# Branch and Cut

In many applications, the bounding operation is accomplished using the tools of linear programming (LP), a technique first described in full generality by Hoffman and Padberg [20]. This general class of algorithms is known as LP-based branch and bound. Typically, the integrality constraints of an integer programming formulation of the problem are relaxed to obtain a LP relaxation, which is then solved to obtain a lower bound for the problem. In [29], Padberg and Rinaldi improved on this basic idea by describing a method of using globally valid inequalities (i.e., inequalities valid for the convex hull of integer solutions) to strengthen the LP relaxation. They called this technique branch and cut. Since then, many implementations (including ours) have been fashioned around the framework they described for solving the Traveling Salesman Problem.

As an example, let a combinatorial optimization problem with ground set and feasible set be given along with a cost function . The incidence vectors corresponding to the members of are sometimes specified as the the set of all incidence vectors obeying a (relatively) small set of inequalities. These inequalities are typically the ones used in the initial LP relaxation. Now let be the convex hull of incidence vectors of members of . Then we know by Weyl's Theorem (see [28]) that there exists a finite set of inequalities valid for such that

 (4.1)

The inequalities in are the potential cutting planes to be added to the relaxation as needed. Unfortunately, it is usually difficult, if not impossible, to enumerate all of inequalities in or we could simply solve the problem using linear programming. Instead, they are defined implicitly and we use separation algorithms and heuristics to generate these inequalities when they are violated. In Figure 4.1, we describe more precisely how the bounding operation is carried out in branch and cut.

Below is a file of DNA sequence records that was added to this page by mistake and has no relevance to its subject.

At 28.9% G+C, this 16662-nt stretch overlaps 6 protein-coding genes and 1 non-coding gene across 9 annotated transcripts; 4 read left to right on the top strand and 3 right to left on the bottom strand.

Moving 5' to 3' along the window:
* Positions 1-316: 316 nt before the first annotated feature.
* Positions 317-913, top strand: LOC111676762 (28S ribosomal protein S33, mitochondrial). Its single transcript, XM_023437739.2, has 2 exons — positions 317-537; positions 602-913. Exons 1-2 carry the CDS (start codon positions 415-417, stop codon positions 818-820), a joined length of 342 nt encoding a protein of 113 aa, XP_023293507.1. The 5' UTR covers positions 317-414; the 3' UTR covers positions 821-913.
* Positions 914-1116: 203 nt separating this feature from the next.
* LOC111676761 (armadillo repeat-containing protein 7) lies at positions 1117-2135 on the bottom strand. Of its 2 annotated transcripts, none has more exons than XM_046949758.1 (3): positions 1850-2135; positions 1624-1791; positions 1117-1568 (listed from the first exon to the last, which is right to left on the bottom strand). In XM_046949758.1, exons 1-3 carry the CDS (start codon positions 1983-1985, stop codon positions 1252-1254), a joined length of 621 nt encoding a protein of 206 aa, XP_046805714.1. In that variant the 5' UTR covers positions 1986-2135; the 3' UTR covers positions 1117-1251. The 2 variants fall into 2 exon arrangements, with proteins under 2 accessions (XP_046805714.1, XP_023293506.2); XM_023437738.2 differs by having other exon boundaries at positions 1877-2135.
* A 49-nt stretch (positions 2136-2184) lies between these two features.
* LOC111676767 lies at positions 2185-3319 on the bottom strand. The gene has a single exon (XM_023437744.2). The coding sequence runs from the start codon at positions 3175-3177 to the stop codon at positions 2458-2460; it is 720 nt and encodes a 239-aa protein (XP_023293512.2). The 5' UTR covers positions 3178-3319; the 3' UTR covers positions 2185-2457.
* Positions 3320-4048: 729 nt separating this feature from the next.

Once we have failed to either prune the current subproblem or separate the current fractional solution from , we are forced to branch. The branching operation is accomplished by specifying a set of hyperplanes which divide the current subproblem in such a way that the current solution is not feasible for the LP relaxation of any of the new subproblems. For example, in a combinatorial optimization problem, branching could be accomplished simply by fixing a variable whose current value is fractional to 0 in one branch and 1 in the other. The procedure is described more formally in Figure 4.2. Figure 4.3 gives a high level description of the generic branch and cut algorithm.

In the remainder of the manual, we often use the term search tree. This term derives from the common representation of the list of subproblems as the nodes of a graph in which each subproblem is connected only to its parent and its children. Storing the subproblems in such a form is an important aspect of our global data structures. Since the subproblems correspond to the nodes of this graph, they are sometimes be referred to as nodes in the search tree or simply as nodes. The root node or root of the tree is the node representing the initial subproblem.

Ted Ralphs
2007-06-12